Jacksonville signed Red Bryant from Seattle in 2014 to replace Alualu as a starter but he was released after only one season. Jared Odrick signed in 2015 but only kept Alualu out of the starting lineup for three games. Odrick moved to the other side while Alualu resumed playing the “big” end spot in Gus Bradley’s defense.

Depth became a problem for the Steelers Defensive front starting in 2015. They simply didn’t have anyone good enough to spell Tuitt and Heyward. Both were playing over 93% of the snaps which caused them to hit a wall towards the end of the season. Last season they added Mathews from San Diego to help take the pressure off, but that soon became a moot point when Heyward was lost for the season.

“I don’t want to play them (Heyward and Tuitt) 65 to 70 snaps per game. If you play them that many snaps, something bad is going to happen,” defensive line coach John Mitchell told Steelers.com. “You can’t ask your two best players to pay 70 snaps every ball game. Their body is going to wear out,” Mitchell said.

Second year player LT Walton and rookie Johnny Maxey stepped in down the stretch as Tuitt missed two games with a sprained knee, and Mathews struggled with a high ankle sprain. While those two proved that they were deserving of roster spots, it also showed that you can never have too much depth. Maxey had been on the practice squad the entire season and was otherwise an unknown when he was inserted into the lineup.

Alualu has only missed two games in his career due to injury and that will be highly valued in Pittsburgh. His versatility shouldn’t be under looked either. He played in mostly a 4-3 defense in Jacksonville, but should transition well to end in the Steelers 3-4. He can also move to the middle and replace Javon Hargrave because of his six-foot three 304 pound frame. Kevin Colbert always covets players that can play multiple positions.

While Alualu’s two year six million dollar contract should assure him a spot on the roster he will have to show his worth against Maxey and Walton who could be fighting for the last spot on the defensive line. If he can prove to be solid at the nose tackle position he could bump off underwhelming incumbent Daniel McCullers. That could leave the door open for Maxey and Walton make the roster.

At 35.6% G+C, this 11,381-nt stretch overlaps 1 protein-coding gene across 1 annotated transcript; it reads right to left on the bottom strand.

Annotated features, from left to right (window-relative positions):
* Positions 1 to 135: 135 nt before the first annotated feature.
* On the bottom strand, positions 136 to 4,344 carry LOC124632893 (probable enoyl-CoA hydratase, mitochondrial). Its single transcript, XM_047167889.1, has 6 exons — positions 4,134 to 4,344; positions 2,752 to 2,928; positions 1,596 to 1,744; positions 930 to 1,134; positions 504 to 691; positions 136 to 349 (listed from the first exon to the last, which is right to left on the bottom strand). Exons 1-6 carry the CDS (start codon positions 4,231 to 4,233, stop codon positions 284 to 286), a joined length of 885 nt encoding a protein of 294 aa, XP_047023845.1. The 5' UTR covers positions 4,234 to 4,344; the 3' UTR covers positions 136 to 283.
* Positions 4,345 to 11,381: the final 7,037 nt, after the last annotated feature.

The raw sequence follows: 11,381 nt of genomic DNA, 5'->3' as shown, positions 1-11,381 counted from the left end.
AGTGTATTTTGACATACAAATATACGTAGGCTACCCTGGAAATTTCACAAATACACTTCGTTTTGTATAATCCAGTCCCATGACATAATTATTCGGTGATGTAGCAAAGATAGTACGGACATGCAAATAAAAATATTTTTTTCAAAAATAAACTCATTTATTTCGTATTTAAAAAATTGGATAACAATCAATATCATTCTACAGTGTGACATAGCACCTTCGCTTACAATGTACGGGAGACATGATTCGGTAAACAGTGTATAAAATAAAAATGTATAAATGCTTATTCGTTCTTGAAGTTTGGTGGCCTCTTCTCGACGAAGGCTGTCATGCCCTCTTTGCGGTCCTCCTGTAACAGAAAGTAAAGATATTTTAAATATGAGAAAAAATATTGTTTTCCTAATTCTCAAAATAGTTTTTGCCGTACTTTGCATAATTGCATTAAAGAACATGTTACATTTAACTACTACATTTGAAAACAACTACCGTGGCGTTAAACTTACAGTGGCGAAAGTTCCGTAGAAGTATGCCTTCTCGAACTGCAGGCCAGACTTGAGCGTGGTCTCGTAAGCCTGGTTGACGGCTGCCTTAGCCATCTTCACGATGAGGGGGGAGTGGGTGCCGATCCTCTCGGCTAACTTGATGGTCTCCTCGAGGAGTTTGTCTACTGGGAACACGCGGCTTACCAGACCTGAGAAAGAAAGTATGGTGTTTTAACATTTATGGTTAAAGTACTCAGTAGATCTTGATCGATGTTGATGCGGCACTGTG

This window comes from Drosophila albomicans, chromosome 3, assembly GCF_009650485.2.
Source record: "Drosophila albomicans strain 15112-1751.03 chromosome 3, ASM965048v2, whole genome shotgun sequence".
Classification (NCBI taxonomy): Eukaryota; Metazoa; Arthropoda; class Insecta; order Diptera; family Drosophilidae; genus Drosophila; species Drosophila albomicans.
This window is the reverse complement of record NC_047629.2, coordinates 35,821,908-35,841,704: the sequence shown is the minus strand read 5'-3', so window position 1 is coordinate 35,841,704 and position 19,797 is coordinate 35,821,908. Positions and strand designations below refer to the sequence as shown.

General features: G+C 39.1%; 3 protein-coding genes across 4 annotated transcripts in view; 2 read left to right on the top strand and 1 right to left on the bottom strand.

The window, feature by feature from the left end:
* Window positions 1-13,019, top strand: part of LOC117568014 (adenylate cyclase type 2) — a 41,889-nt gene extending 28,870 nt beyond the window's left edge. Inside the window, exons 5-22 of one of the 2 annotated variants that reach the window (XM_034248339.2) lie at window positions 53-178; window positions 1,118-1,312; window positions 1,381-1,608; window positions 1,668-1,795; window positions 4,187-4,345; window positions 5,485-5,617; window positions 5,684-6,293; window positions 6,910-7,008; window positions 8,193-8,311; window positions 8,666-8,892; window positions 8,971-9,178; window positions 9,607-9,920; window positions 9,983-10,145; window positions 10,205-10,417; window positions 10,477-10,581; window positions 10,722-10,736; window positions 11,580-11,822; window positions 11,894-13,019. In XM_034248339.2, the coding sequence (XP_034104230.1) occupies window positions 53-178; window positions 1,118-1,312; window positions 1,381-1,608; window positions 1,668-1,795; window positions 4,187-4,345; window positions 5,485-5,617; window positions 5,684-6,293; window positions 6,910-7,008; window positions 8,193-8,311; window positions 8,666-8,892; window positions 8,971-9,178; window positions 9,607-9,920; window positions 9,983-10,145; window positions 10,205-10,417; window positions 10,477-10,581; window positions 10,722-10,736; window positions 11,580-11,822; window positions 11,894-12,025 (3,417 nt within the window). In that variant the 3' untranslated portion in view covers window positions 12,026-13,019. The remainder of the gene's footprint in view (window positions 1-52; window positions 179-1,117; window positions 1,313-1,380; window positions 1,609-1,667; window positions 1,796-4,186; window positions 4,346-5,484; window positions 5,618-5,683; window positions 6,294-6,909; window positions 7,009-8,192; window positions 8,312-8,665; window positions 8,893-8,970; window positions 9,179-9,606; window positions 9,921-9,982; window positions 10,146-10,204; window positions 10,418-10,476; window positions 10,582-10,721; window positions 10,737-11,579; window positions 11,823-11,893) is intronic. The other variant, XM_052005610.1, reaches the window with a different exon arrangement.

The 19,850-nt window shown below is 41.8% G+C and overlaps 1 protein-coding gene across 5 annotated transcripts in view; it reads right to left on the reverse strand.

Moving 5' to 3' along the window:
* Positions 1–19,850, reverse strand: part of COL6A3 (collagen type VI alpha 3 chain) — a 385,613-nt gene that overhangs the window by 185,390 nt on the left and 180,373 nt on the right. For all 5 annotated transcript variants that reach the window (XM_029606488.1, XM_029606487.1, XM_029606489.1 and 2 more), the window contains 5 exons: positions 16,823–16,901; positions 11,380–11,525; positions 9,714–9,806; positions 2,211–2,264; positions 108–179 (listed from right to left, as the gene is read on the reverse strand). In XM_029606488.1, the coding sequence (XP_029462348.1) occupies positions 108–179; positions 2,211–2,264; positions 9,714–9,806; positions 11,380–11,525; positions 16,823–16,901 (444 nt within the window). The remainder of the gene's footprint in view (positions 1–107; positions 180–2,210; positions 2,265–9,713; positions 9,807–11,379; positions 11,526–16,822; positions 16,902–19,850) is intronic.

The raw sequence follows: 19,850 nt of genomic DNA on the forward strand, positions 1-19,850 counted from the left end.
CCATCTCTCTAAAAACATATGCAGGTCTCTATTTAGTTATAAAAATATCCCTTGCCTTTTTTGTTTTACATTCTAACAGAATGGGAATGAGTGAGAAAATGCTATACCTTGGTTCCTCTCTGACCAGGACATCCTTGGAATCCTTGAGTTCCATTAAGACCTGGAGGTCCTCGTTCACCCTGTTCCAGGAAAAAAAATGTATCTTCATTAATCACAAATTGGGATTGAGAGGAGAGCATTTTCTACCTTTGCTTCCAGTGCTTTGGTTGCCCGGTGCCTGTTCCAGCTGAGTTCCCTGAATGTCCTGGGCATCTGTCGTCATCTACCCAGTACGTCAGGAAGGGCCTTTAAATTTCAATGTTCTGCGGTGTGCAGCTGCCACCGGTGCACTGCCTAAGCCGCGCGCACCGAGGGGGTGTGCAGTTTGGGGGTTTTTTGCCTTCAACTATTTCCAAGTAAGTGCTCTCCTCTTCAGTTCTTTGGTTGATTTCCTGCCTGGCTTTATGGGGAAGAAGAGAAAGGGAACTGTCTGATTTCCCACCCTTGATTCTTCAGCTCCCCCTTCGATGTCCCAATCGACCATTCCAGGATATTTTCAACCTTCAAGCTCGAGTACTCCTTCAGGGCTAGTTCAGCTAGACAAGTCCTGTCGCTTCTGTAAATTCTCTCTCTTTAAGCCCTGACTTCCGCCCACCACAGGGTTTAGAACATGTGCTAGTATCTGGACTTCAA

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Camp Battles: QB Edition

By: Leif Adams
SteelerNation.com

I am going to review each position over the next few weeks and determine roster battles for each. Some will be closer than others and some will be for who backups or even just to make the 53 man squad.

First up is Quarterback.
Ben Roethlisberger is obviously going to be the starter but that doesn’t mean this position should be ignored. The Steelers made several significant moves to the QB position during the offseason including drafting Joshua Dobbs out of the University of Tennessee with the 135th (4th round) pick. Dobbs is a cerebral player with quick feet and an NFL caliber arm. He is actually a rocket scientist so his smarts can’t be questioned. He ran a 4.64 official time at the combine so his speed is not a problem. Dobbs greatest strength in college was throwing the deep ball regularly, chucking the ball 50+ yards in the air with ease. So NFL arm is not an issue. So why did Dobbs fall to the 135th pick? Because his accuracy is far from NFL ready, he has a thin frame, and his desire to play in the NFL has been questioned.